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The worst argument for the Electoral College

The weakest argument for the Electoral College goes something like this:

The top ten states population is about 165 million total. 119 million people counted so far as of today voted in the 2016 presidential election. This is why the electoral college was created. So that the other 40 states matter! Otherwise the candidates just go to where the biggest populations are.
Yeah. Otherwise, we'd have candidates spending all their time in Florida, Pennsylvania, and Ohio — the fourth, sixth, and seventh-most populated states, respectively. 

Oh. Wait. 

The truth is already this: Kansas never sees a presidential candidate during the general election campaign. New York and California do, a little bit, but only because those are great places to raise funds. Otherwise, they're so solidly Democratic that it's not worth the time or money to bother with them.

What's more likely is this: Abolishing the Electoral College opens up the map. A Democratic vote in Kansas becomes meaningful — it won't be wiped out by the state's winner-take-all method of distributing electoral votes. A Republican vote in New York, similarly, would also be more valuable, for the exact same reason.

Candidates would have to go where the votes are; in a popular vote system, the votes are everywhere. Yes, there are more votes in the cities, so candidates would naturally gravitate there, but smart candidates would think in Moneyball terms, trying to find votes where their opponent might not. So maybe you start seeing smart campaigns target Latinos in Western Kansas and other groups in rural areas, people whose votes didn't really matter under the Electoral College, but might be vital under a popular vote system.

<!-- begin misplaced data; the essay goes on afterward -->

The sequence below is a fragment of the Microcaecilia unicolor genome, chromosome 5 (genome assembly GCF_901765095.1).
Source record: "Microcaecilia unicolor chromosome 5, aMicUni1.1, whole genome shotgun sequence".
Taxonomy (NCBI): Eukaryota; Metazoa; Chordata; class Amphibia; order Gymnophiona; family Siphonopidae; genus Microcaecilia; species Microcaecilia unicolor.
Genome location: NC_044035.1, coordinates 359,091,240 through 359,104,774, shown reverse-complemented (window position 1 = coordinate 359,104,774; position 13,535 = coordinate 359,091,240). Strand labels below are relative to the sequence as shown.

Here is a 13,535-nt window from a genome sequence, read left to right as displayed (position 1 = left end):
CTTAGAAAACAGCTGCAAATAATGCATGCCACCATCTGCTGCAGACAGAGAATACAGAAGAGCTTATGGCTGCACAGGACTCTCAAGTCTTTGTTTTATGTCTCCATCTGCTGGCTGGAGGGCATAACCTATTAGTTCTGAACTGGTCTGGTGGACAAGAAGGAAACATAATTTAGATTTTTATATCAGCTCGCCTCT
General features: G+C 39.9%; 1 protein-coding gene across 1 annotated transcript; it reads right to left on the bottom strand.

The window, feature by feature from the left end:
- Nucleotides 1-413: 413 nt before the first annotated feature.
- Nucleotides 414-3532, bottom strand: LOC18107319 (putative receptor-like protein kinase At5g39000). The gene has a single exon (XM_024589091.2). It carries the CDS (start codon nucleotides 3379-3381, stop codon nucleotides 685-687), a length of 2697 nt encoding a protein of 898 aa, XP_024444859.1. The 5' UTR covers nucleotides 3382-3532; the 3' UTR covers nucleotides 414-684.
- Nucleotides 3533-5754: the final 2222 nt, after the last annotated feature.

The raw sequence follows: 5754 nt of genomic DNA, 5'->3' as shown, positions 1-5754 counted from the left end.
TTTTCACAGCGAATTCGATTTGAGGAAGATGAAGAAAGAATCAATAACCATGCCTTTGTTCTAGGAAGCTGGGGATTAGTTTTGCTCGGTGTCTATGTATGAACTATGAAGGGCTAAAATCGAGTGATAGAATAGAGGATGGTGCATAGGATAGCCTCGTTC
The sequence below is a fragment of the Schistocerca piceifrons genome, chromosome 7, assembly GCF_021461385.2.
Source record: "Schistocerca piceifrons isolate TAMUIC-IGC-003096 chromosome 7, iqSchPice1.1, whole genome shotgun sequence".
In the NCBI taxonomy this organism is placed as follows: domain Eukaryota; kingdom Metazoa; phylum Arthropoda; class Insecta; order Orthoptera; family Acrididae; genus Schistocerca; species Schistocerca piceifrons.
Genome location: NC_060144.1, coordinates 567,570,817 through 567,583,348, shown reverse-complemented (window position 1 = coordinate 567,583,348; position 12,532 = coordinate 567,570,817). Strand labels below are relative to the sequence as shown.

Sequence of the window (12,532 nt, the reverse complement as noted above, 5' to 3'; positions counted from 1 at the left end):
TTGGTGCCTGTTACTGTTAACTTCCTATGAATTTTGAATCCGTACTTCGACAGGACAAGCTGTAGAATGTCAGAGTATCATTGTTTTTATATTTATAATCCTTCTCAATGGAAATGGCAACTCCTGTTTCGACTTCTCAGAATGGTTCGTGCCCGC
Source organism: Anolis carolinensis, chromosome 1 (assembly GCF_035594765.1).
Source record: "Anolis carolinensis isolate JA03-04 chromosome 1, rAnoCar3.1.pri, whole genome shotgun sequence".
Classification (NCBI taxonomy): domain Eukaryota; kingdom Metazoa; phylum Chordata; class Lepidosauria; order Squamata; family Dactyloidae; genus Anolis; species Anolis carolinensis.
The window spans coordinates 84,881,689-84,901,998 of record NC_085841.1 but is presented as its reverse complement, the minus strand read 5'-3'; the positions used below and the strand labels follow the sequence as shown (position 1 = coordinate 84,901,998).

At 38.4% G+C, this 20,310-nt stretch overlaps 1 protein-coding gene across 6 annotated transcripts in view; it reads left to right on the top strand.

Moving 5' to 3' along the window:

It's too late to fix this year. But it's not too late for next. 


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Tonight, friends, I noticed a piece of trash on the floor. I bent over at the waist and picked it up, and threw it away.

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Small victories, people. Small victories.

Liberals: We're overthinking this. Hillary didn't lose. This is what it should mean.

Nate Cohn of the New York Times estimates that when every vote is tallied, some 63.4 million Americans will have voted for Clinton and 61.2 million for Trump. That means Clinton will have turned out more supporters than any presidential candidate in history except for Obama in 2008 and 2012. And as David Wasserman of Cook Political Report notes, the total vote count—including third party votes—has already crossed 127 million, and will “easily beat” the 129 million total from 2012. The idea that voters stayed home in 2016 because they hated Donald Trump and Hillary Clinton is a myth. We already know the Electoral College can produce undemocratic results, but what we don't know is why — aside from how it serves entrenched interests — it benefits the American people to have their preference for national executive overturned because of archaic rules designed, in part, to protect the institution of slavery. 

A form of choosing the national leader that — as has happened in …

I'm not cutting off my pro-Trump friends

Here and there on Facebook, I've seen a few of my friends declare they no longer wish the friendship of Trump supporters — and vowing to cut them out of their social media lives entirely.

I'm not going to do that.

To cut ourselves off from people who have made what we think was a grievous error in their vote is to give up on persuading them, to give up on understanding why they voted, to give up on understanding them in any but the most cartoonish stereotypes.

As a matter of idealism, cutting off your pro-Trump friends is to give up on democracy. As a matter of tactics, cutting off your pro-Trump friends is to give up on ever again winning in a democratic process.

And as a long-term issues, confining ourselves to echo chambers is part of our national problem.

Don't get me wrong: I expect a Trumpian presidency is a disaster, particularly for people of color. And in total honesty: My own relationships have been tested by this campaign season. There's probably some damage…